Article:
Monday, December 10, 2012

Issues v. Principles: Why feelings get in the way

Thankfully we live in a world where current issues are passionately followed, researched and discussed. Information on everything is everywhere at anytime. People are more educated on important facts and figures than at any other point in the history of the world. If our friend Facebook asks a question or has a snide comment we can ask our friend Google the answer and (not sarcastically) become an expert in a short amount of time. This is a positive. We are able to make very well informed decisions with, compared even to just a few years ago, little effort.

The problem or situation that arises is not one of dearth of information but rather so much information that the real question becomes obscured. We look to commentary and rhetoric to pull us to the "right" conclusion relying on human emotions instead of critically investigating an issue looking for the underlying principles and using facts and pre-established ideals to guide our decisions. Health care reform provides a good example of how our feelings/emotions get in the way of what is principally best for society.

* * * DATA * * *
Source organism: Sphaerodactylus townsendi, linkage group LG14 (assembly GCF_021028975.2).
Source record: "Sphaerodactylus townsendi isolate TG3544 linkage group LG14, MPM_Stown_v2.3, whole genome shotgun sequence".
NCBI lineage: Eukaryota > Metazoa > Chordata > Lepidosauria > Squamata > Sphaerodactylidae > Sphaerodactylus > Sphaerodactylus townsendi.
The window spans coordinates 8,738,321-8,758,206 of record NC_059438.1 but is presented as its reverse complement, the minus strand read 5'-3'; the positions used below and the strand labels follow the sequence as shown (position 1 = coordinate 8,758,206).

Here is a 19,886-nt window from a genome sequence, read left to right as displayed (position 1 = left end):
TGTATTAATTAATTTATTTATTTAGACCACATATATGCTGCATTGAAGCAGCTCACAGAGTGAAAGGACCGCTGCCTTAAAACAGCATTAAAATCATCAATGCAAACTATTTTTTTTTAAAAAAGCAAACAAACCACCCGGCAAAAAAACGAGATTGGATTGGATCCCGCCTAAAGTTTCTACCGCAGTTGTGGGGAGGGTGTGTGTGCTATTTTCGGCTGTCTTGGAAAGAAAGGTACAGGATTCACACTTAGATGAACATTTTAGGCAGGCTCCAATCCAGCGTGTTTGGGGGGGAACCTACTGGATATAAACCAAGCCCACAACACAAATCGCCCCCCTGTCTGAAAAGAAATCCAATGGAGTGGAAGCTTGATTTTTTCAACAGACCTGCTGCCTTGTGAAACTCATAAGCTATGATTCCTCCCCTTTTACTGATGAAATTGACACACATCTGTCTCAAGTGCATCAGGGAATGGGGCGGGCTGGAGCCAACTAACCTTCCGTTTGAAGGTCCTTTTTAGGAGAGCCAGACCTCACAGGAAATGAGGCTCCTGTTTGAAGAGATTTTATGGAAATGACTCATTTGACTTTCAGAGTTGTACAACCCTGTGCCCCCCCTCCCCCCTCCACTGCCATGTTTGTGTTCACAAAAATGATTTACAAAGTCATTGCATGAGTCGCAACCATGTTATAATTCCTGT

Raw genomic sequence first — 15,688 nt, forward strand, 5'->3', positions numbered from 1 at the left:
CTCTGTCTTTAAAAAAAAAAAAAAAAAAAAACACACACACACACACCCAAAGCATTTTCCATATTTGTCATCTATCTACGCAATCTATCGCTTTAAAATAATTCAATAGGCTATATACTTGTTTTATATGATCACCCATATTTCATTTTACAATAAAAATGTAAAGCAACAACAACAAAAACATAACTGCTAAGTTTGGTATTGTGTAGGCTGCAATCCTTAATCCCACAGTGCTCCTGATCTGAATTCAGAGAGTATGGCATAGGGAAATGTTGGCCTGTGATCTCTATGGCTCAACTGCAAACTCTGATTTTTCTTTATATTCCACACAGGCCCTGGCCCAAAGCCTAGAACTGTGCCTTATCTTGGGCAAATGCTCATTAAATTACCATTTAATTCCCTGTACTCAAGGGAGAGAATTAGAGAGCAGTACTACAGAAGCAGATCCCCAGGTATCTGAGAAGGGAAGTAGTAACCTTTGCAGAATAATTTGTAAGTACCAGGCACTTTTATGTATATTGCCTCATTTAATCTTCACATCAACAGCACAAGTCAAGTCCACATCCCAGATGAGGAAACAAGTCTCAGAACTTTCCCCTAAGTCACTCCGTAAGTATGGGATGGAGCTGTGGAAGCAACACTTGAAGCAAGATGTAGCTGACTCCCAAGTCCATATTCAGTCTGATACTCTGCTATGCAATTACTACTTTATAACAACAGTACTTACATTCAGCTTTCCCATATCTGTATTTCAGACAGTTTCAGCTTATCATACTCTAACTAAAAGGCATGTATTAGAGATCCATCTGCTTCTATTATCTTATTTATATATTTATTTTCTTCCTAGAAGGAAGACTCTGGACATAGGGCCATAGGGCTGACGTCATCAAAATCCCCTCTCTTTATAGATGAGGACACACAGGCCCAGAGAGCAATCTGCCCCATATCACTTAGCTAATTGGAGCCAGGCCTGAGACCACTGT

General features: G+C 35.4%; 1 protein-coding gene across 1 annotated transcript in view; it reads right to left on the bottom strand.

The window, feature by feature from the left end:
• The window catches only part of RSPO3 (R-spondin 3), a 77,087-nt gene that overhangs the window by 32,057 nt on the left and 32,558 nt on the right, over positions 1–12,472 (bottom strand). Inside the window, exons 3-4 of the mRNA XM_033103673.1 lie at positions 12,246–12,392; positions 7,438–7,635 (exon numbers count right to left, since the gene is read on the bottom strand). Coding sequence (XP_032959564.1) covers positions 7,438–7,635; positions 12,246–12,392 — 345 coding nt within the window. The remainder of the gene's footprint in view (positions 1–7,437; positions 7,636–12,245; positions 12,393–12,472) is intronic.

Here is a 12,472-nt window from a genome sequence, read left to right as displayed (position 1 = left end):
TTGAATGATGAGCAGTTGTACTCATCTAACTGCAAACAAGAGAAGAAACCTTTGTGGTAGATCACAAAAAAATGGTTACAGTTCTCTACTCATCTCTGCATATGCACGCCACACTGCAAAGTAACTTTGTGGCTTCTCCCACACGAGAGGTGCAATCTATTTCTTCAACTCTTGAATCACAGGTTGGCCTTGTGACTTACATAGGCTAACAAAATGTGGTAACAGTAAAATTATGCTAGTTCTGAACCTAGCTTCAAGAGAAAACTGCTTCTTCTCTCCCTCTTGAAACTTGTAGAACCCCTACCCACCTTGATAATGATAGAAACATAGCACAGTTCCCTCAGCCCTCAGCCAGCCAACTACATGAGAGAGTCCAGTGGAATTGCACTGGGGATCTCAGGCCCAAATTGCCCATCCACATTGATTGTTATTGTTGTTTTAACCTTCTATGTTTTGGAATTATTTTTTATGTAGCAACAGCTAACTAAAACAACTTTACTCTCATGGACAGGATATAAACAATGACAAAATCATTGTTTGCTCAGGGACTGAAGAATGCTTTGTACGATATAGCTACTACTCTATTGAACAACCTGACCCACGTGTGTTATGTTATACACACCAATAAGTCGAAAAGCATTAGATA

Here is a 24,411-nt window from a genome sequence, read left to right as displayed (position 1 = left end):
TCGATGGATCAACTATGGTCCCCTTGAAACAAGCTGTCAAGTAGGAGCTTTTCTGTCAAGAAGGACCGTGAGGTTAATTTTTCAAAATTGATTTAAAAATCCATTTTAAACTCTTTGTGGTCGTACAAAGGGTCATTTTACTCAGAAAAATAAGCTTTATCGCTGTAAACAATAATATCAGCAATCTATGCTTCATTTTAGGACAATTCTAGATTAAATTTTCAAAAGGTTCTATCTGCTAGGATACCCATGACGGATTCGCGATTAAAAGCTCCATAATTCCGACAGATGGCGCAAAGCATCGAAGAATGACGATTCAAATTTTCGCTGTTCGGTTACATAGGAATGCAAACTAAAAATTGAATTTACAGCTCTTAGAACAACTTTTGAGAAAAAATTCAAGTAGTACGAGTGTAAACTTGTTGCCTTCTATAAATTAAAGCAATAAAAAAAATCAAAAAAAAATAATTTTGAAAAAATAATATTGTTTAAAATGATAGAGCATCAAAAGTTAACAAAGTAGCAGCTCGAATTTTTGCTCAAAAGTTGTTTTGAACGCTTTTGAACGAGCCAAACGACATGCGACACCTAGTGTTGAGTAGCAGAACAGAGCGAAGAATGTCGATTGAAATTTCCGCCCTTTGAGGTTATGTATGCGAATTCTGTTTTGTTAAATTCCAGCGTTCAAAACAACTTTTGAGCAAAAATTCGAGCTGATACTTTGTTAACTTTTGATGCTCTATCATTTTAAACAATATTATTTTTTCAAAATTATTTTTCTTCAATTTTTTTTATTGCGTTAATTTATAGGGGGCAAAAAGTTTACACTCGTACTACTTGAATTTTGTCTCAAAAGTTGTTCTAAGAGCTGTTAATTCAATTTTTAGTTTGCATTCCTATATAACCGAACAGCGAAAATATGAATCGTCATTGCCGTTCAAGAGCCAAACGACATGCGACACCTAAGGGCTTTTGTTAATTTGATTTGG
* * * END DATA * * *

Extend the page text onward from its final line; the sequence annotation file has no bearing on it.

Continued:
Think briefly how the debate on health care has been framed, "but people without health care get cancer and can't pay for the treatment and then they die" or "people without health care go to emergency rooms and clog things up when all they need is a doctors visit, it makes your care worse". Many things are obscured by these viewpoints that frame the discussion as one of "health care"(a service) when what is really being debated is health care INSURANCE (a good).

We see the issue as one of human welfare rather than a decision of whether or not to purchase a good. We see it as helping poor people not die from cancer instead of an individual's choice of where to use their resources (money).

We have allowed our feelings and desire to do good to produce the issue of "health care".

We have cast aside the logic of free agency supporting principles of choice and accountability.

By telling you to buy insurance I remove your agency, your ability to decide for yourself. I say you are too dumb to make the decision for yourself; I need to make it for you.

By telling me to pay for your insurance you revoke my ability to express true charity, you say that I am not capable of finding a worthy cause. You say that I have to be told who is worthy of my attention.